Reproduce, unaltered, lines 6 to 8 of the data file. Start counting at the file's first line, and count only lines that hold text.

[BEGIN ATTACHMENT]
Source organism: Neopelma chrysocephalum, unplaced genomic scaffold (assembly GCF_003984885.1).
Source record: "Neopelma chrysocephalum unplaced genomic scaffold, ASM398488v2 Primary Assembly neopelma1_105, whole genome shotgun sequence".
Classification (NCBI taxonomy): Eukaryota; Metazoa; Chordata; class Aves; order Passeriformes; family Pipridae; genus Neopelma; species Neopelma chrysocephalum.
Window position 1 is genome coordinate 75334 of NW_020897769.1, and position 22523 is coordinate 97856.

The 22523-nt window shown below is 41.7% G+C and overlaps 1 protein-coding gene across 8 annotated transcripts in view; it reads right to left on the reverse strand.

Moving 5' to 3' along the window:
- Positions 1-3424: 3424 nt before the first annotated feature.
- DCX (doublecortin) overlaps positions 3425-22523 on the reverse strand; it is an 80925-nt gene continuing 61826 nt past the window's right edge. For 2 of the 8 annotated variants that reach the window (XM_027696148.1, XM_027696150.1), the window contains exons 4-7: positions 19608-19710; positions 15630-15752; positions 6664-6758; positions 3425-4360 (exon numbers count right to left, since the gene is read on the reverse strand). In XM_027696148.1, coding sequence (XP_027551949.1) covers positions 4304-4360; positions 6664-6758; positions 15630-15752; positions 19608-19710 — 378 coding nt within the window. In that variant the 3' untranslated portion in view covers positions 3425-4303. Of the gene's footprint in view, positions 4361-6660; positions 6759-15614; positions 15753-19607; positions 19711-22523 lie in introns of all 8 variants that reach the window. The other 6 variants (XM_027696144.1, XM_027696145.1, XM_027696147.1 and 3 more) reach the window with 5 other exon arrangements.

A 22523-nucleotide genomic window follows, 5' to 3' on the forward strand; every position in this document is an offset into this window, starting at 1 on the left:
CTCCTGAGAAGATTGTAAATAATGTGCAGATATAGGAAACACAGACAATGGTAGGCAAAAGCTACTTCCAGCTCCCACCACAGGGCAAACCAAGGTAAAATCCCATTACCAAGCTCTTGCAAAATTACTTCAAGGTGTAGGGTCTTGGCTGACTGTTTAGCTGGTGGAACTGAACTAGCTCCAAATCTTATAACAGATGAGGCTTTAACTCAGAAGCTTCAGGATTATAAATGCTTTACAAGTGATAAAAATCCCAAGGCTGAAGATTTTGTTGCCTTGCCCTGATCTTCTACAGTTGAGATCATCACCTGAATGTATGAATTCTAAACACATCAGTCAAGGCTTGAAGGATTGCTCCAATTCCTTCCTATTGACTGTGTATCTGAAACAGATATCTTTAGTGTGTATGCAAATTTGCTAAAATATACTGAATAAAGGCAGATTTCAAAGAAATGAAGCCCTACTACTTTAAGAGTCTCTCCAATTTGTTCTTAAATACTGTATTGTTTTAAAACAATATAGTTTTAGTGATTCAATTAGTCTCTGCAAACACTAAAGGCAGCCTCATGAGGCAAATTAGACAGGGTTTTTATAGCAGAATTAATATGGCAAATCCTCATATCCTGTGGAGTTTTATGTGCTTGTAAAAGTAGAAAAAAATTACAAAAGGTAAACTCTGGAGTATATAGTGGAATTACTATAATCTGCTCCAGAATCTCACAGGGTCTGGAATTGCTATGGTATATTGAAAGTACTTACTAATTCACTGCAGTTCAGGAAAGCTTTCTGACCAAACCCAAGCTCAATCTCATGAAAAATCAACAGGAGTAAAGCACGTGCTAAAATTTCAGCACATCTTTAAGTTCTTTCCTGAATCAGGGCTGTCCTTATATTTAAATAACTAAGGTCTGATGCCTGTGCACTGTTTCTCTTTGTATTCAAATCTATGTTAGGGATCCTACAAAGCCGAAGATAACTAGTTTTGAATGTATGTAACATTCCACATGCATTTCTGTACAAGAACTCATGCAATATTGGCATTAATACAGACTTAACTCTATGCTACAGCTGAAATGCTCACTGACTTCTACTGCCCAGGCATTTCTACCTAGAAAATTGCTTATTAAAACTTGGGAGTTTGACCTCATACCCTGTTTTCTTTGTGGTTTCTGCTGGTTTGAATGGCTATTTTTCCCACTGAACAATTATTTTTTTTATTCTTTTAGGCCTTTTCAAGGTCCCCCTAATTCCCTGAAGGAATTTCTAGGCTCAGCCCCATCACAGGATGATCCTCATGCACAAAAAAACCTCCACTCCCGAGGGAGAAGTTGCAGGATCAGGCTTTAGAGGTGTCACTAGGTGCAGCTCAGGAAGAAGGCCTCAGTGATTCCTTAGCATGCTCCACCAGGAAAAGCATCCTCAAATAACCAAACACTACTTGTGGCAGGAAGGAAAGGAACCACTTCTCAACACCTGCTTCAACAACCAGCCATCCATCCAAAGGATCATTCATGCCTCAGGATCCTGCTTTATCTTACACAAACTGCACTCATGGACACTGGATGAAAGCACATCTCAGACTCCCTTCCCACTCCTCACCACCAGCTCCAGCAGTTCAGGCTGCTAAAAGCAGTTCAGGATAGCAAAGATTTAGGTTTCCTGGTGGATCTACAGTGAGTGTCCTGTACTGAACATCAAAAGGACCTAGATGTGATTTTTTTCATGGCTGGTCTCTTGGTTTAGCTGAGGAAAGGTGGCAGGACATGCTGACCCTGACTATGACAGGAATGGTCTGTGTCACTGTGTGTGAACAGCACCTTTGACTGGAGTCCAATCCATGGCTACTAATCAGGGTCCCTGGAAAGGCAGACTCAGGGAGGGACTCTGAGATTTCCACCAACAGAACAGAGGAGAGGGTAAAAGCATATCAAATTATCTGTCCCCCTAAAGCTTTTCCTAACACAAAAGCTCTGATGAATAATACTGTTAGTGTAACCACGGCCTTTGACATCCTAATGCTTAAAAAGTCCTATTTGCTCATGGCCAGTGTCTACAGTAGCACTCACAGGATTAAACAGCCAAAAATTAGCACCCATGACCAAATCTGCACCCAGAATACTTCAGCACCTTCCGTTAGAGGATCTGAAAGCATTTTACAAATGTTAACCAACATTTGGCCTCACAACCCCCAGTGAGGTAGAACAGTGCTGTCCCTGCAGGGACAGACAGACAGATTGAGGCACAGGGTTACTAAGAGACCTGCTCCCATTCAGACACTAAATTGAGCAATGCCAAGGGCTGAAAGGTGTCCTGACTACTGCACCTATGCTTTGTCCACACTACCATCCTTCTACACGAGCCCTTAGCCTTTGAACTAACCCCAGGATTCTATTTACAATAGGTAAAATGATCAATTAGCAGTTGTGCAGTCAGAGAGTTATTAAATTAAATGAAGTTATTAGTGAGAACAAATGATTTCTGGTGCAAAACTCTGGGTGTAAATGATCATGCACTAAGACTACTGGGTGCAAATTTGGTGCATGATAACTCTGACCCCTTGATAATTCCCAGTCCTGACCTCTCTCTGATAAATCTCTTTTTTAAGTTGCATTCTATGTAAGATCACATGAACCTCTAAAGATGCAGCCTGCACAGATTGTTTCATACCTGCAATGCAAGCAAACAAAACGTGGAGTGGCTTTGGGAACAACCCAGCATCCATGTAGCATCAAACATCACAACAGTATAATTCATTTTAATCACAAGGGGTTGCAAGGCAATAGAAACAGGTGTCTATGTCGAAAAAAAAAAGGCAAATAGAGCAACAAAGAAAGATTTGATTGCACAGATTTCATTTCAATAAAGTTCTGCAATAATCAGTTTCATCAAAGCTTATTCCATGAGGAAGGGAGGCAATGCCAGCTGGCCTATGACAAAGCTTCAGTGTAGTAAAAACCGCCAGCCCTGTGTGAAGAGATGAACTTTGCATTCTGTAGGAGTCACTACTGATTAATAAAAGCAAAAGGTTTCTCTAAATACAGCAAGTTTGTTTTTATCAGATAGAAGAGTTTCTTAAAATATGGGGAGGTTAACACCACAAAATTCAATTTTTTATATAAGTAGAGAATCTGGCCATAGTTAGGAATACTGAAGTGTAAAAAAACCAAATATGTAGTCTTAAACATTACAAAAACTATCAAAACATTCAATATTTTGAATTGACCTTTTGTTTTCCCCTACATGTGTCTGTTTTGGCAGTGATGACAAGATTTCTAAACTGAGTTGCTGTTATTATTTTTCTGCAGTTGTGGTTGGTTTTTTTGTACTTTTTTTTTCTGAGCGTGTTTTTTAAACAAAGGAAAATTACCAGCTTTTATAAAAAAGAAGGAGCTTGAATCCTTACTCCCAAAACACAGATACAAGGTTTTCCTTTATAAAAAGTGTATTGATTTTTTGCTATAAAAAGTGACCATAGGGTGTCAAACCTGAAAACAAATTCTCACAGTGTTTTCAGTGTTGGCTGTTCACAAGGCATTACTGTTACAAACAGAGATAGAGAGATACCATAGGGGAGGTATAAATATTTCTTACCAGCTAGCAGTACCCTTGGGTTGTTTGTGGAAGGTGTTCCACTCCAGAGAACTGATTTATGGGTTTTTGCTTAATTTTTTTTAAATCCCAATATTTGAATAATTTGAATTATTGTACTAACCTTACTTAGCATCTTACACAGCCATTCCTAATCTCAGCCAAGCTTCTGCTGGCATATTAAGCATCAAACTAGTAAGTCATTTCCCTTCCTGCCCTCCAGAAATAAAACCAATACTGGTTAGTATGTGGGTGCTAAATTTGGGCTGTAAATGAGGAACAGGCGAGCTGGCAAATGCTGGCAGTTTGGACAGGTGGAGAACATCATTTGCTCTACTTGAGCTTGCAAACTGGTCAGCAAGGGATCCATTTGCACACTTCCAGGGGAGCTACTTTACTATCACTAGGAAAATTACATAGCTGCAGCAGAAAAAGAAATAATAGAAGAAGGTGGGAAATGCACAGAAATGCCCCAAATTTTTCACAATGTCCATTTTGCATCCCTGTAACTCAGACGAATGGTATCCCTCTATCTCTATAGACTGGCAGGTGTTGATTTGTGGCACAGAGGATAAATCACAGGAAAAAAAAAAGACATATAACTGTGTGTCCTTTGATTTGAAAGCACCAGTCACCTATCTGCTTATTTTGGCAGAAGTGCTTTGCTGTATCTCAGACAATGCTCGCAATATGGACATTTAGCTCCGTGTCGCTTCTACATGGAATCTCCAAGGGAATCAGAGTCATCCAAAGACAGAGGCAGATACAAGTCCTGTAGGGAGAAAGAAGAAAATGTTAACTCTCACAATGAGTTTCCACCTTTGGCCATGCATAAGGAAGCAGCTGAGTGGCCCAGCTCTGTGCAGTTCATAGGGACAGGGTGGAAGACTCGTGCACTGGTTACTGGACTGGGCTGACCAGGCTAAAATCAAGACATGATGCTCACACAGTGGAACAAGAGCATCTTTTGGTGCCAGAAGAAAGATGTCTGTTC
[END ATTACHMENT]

Moving 5' to 3' along the window:
- Positions 1-3424: 3424 nt before the first annotated feature.
- DCX (doublecortin) overlaps positions 3425-22523 on the reverse strand; it is an 80925-nt gene continuing 61826 nt past the window's right edge. For 2 of the 8 annotated variants that reach the window (XM_027696148.1, XM_027696150.1), the window contains exons 4-7: positions 19608-19710; positions 15630-15752; positions 6664-6758; positions 3425-4360 (exon numbers count right to left, since the gene is read on the reverse strand). In XM_027696148.1, coding sequence (XP_027551949.1) covers positions 4304-4360; positions 6664-6758; positions 15630-15752; positions 19608-19710 — 378 coding nt within the window. In that variant the 3' untranslated portion in view covers positions 3425-4303. Of the gene's footprint in view, positions 4361-6660; positions 6759-15614; positions 15753-19607; positions 19711-22523 lie in introns of all 8 variants that reach the window. The other 6 variants (XM_027696144.1, XM_027696145.1, XM_027696147.1 and 3 more) reach the window with 5 other exon arrangements.